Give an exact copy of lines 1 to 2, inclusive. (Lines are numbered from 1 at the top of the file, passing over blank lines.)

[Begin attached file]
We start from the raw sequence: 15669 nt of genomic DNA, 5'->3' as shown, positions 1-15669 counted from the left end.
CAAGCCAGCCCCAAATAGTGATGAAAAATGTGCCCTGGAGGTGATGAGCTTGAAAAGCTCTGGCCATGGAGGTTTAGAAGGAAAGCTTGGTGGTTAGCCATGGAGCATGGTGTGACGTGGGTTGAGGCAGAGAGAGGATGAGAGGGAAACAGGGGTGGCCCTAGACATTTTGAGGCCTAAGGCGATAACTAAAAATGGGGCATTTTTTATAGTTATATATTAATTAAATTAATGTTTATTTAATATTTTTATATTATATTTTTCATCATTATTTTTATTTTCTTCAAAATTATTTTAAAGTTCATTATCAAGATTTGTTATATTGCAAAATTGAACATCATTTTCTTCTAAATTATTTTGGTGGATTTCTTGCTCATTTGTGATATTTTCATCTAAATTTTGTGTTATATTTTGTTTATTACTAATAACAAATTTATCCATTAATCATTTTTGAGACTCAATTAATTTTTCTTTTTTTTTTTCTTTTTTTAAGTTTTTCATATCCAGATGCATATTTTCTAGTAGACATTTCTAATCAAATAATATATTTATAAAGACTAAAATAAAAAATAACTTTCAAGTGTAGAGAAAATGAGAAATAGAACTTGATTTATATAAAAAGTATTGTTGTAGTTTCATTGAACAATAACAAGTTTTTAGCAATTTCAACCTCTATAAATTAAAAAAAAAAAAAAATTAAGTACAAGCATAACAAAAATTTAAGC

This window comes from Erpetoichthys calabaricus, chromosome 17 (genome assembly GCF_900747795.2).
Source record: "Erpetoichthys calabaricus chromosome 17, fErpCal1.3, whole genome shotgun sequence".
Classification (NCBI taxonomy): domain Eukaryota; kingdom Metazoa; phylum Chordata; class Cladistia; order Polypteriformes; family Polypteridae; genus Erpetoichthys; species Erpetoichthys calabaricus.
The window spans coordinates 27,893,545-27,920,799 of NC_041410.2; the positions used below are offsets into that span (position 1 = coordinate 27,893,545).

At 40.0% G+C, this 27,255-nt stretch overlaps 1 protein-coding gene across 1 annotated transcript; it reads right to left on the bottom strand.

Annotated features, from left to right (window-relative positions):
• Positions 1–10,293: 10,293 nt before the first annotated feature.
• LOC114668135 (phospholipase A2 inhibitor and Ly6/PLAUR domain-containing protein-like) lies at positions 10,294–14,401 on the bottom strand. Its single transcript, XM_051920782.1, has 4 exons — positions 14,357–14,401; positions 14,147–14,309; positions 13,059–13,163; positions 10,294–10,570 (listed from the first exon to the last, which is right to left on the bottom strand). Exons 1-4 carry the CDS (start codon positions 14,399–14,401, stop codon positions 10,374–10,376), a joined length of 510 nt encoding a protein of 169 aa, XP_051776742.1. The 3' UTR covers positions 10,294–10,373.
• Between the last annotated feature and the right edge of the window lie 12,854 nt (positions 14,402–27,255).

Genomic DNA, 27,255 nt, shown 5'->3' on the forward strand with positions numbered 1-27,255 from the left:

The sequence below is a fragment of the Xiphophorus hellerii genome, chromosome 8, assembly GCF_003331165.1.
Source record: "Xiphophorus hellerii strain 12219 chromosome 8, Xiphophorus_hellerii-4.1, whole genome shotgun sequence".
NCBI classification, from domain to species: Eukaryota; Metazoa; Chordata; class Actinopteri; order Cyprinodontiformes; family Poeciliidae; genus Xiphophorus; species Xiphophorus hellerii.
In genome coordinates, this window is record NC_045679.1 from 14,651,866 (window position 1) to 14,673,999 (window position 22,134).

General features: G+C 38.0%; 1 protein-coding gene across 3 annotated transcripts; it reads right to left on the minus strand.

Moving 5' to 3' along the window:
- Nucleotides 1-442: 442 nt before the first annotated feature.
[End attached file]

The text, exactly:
We start from the raw sequence: 15669 nt of genomic DNA, 5'->3' as shown, positions 1-15669 counted from the left end.
CAAGCCAGCCCCAAATAGTGATGAAAAATGTGCCCTGGAGGTGATGAGCTTGAAAAGCTCTGGCCATGGAGGTTTAGAAGGAAAGCTTGGTGGTTAGCCATGGAGCATGGTGTGACGTGGGTTGAGGCAGAGAGAGGATGAGAGGGAAACAGGGGTGGCCCTAGACATTTTGAGGCCTAAGGCGATAACTAAAAATGGGGCATTTTTTATAGTTATATATTAATTAAATTAATGTTTATTTAATATTTTTATATTATATTTTTCATCATTATTTTTATTTTCTTCAAAATTATTTTAAAGTTCATTATCAAGATTTGTTATATTGCAAAATTGAACATCATTTTCTTCTAAATTATTTTGGTGGATTTCTTGCTCATTTGTGATATTTTCATCTAAATTTTGTGTTATATTTTGTTTATTACTAATAACAAATTTATCCATTAATCATTTTTGAGACTCAATTAATTTTTCTTTTTTTTTTTCTTTTTTTAAGTTTTTCATATCCAGATGCATATTTTCTAGTAGACATTTCTAATCAAATAATATATTTATAAAGACTAAAATAAAAAATAACTTTCAAGTGTAGAGAAAATGAGAAATAGAACTTGATTTATATAAAAAGTATTGTTGTAGTTTCATTGAACAATAACAAGTTTTTAGCAATTTCAACCTCTATAAATTAAAAAAAAAAAAAAATTAAGTACAAGCATAACAAAAATTTAAGC